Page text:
The prime minister has vowed all MPs would "keep the glow" of the late Peta Murphy in their hearts, praising her strength and determination.
Federal MPs paid tribute on the floor of parliament to Ms Murphy, who died on Monday aged 50 following a long battle with cancer.
Ms Murphy, the Labor MP for the Victorian seat of Dunkley, had been in parliament since 2019, with her breast cancer returning just two weeks before she was sworn in.
Leading condolence motions in the House of Representatives, Anthony Albanese said the death of Ms Murphy was a great loss.
"There are some members of parliament whose contribution earns begrudging respect of the chamber,'' he said.
"There are others, rarer still, who win genuine admiration and real affection across the political spectrum. Peta Murphy was one of those.
"A fiercely loyal friend and colleague, a boss her staff adored, and a brilliant, funny, courageous and caring person who made this a better parliament because she cared so deeply about representing her community."
Flowers were placed on Ms Murphy's seat in the lower house in her memory, with many MPs wiping away tears during the condolence speeches.
Mr Albanese said parliament was mourning not just the death of the MP, but the loss of her future contribution, saying she would have made a "fine cabinet minister of the future".
"She will never be truly gone. We will keep the glow of Peta Murphy in our hearts," he said.
"Those of us who met her and experienced her friendship are privileged to have done so.
"So let us keep her fine example, this outstanding, courageous, inspirational Australian, in our minds."
Opposition Leader Peter Dutton said Ms Murphy had so much more to give the parliament.
"She chose to use the bumps in her life's journey to make a difference as a member of parliament and make a difference she most certainly did, living up to the ideals that she set for herself," he said.
"Leaving us at only the age of 50, we all know that Peta had so much more to say, so much more to contribute, so much more to do.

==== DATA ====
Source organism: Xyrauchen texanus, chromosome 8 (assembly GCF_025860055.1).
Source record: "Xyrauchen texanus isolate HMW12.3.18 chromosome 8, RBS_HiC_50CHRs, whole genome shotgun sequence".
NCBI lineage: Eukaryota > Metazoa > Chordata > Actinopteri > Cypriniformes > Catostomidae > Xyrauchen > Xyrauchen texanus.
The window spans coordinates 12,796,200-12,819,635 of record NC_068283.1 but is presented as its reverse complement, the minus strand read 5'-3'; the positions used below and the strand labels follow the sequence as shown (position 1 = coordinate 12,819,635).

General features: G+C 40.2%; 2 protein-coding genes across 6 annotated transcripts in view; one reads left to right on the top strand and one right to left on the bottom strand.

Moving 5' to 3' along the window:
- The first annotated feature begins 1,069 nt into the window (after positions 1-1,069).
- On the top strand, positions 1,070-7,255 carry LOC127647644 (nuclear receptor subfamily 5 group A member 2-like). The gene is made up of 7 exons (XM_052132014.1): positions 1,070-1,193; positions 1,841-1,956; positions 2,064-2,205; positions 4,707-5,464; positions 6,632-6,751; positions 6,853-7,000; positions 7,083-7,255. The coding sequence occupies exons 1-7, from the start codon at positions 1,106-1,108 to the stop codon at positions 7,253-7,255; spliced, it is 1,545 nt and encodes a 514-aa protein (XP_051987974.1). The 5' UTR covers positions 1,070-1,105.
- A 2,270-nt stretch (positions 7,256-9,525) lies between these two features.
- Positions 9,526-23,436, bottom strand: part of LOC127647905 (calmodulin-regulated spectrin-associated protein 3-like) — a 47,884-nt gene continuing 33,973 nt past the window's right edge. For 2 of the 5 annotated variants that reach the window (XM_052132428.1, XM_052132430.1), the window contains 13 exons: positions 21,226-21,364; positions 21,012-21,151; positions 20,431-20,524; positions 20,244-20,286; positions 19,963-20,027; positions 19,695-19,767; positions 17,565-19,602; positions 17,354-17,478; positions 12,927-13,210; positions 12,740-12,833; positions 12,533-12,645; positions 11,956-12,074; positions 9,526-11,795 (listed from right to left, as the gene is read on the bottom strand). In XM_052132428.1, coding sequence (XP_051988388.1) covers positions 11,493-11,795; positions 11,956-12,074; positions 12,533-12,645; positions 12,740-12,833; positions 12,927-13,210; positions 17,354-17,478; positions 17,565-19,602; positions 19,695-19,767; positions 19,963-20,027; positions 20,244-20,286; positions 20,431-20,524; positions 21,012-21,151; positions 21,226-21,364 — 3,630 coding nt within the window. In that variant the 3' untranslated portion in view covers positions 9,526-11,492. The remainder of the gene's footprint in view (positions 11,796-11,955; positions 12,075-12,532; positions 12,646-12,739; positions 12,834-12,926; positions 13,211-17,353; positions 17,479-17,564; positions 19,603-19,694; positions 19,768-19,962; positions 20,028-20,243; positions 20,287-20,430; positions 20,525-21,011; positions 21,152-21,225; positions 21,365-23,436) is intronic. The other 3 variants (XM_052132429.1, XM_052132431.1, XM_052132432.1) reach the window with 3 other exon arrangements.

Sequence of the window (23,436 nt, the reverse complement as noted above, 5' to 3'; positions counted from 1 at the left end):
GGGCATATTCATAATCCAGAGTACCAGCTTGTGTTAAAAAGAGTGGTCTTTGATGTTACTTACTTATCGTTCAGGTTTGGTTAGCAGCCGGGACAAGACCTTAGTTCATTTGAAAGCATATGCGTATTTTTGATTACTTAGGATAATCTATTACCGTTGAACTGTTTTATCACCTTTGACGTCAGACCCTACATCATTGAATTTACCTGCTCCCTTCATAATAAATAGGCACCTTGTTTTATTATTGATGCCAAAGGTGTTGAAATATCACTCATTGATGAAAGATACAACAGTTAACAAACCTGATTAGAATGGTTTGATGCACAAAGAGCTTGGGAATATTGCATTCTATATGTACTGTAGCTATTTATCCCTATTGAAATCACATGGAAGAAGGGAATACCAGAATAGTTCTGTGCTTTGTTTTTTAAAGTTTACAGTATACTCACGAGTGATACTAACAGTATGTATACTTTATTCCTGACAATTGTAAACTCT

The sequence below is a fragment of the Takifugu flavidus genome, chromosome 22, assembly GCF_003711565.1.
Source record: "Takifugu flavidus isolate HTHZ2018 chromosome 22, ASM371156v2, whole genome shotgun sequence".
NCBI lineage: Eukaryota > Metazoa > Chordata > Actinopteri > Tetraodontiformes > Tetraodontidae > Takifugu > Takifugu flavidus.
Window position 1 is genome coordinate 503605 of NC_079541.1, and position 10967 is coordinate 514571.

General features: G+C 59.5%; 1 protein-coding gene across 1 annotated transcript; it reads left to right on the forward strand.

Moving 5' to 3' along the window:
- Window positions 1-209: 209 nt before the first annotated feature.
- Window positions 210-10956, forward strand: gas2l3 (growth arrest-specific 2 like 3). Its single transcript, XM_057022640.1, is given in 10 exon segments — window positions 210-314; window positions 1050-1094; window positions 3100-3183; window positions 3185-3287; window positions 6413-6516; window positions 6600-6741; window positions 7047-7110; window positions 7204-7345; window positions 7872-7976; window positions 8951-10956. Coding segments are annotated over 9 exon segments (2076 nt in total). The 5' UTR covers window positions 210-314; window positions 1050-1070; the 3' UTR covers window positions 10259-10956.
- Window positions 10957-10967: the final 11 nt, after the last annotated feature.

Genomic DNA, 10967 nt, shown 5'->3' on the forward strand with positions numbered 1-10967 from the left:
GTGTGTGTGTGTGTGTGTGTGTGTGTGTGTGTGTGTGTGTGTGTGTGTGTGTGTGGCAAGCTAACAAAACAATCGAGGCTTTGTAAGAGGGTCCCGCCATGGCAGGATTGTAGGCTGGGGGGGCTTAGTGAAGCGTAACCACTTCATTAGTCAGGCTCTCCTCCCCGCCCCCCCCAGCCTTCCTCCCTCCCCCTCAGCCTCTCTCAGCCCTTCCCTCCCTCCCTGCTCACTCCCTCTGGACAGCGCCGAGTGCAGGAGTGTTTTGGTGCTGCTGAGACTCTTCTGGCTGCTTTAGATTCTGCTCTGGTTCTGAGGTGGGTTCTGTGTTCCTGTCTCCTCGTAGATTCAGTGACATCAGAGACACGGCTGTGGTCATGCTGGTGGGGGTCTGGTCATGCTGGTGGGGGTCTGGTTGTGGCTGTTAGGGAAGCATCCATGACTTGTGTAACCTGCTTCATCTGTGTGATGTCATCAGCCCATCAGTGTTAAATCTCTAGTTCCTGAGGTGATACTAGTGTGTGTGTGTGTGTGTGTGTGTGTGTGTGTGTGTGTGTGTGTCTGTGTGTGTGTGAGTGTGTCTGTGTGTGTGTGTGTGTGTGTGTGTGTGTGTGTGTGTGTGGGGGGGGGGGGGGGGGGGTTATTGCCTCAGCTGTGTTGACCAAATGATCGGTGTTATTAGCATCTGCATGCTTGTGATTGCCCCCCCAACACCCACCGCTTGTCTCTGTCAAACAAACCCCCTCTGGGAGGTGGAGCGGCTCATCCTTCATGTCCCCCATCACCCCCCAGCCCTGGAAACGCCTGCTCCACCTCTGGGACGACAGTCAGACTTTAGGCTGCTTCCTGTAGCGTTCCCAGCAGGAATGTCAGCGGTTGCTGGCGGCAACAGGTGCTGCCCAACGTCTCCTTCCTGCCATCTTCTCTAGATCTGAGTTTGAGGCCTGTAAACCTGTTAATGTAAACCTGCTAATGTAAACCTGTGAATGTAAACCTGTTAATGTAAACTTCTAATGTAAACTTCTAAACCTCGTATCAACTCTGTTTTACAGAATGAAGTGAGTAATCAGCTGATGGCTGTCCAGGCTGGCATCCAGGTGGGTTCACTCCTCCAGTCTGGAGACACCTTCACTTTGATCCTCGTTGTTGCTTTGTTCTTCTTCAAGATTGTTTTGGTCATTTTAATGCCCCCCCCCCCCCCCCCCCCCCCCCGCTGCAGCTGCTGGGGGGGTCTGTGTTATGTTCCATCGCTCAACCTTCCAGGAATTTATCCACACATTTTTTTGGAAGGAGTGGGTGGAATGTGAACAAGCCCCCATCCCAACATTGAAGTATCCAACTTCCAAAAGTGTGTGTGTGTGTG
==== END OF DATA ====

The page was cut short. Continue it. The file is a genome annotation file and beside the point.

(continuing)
"Some of us might wonder what the remarkable Peta would have done next."
Skills Minister Brendan O'Connor, who Ms Murphy served as his chief of staff between 2016 and 2019, remembered her humility.
"She was not comfortable with pride or being the centre of attention, which is a funny thing for a politician, unless it was for a cause bigger than her," he said.
"She was principled, she was in a hurry to change things, but her work was always accompanied by compassion and integrity."
Labor MP Kate Thwaites, who entered parliament the same year as Ms Murphy, praised her passion and close friendship.
"She never left you in any doubt where she stood on an issue and she would always come down on the side of making things fairer," she said.
"Peta didn't like talking about her cancer and it's not what she wanted to be known for, but she was also very conscious of the platform she had to argue for better outcomes for people with cancer."
Nationals MP Darren Chester, who earlier paid tribute to Ms Murphy during her last week in parliament, honoured her intelligence, humour and warmth.
"We've been a bit ripped off. The nation's been robbed of even greater achievements of the member for Dunkley," he said.
"She made sure the cancer didn't define who she was. Peta defined the cancer on behalf of women around the country."
Australian Associated Press